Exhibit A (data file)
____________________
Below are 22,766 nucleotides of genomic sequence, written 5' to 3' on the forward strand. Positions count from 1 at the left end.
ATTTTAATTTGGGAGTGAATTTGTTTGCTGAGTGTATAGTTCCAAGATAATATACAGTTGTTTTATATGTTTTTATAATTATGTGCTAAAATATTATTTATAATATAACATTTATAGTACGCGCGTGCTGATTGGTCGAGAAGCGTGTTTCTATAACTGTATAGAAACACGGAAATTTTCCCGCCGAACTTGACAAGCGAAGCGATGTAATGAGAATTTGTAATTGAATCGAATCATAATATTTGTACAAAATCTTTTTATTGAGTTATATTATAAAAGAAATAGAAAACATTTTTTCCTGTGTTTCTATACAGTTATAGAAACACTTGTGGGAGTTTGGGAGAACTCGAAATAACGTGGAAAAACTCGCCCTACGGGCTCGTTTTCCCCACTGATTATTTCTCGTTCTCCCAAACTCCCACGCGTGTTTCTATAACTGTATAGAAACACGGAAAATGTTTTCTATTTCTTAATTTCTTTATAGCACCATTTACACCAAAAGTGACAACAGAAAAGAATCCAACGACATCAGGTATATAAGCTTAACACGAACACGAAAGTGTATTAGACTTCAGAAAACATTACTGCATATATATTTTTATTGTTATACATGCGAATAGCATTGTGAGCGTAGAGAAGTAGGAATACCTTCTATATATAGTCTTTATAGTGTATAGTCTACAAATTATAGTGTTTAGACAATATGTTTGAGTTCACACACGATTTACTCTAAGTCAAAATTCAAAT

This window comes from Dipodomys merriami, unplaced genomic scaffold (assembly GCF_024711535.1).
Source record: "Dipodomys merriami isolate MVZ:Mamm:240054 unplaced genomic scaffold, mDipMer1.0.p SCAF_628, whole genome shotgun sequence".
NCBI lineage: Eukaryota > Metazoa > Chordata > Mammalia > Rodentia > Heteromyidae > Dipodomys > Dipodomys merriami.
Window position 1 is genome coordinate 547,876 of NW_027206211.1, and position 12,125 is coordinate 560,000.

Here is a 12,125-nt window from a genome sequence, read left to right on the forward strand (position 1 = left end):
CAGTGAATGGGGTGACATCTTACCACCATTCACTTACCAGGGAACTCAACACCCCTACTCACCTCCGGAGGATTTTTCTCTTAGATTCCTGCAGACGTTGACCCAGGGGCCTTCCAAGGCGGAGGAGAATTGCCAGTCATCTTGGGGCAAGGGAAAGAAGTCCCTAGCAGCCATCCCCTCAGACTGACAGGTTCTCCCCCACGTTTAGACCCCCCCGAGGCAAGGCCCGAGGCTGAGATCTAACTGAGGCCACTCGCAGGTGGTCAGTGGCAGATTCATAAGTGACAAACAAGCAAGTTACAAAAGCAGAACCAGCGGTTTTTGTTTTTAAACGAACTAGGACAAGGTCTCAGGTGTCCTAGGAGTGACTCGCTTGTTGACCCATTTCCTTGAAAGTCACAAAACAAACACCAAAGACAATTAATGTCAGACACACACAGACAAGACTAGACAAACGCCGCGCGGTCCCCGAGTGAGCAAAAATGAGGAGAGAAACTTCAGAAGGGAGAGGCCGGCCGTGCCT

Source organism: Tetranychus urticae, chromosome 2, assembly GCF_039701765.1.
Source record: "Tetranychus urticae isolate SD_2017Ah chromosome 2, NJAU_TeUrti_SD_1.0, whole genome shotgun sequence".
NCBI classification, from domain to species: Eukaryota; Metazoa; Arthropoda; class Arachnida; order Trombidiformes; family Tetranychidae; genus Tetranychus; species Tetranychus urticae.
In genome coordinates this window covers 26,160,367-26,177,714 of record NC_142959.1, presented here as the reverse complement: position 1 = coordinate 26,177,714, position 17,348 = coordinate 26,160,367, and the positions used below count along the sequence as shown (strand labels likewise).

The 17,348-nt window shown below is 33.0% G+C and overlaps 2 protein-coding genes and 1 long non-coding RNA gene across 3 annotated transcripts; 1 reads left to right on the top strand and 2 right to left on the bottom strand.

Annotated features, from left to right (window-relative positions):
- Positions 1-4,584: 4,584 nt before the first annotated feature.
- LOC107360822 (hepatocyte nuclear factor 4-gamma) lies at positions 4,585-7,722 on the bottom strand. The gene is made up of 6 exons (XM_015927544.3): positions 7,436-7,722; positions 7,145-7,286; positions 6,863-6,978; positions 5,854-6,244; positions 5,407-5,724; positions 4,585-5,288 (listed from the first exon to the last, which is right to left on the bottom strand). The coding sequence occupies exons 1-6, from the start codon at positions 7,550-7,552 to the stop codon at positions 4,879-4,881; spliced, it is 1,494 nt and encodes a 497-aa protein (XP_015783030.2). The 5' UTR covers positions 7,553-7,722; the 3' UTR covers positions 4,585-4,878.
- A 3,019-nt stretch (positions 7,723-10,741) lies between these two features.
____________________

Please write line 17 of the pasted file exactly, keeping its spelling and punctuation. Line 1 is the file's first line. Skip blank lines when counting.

- A 3,019-nt stretch (positions 7,723-10,741) lies between these two features.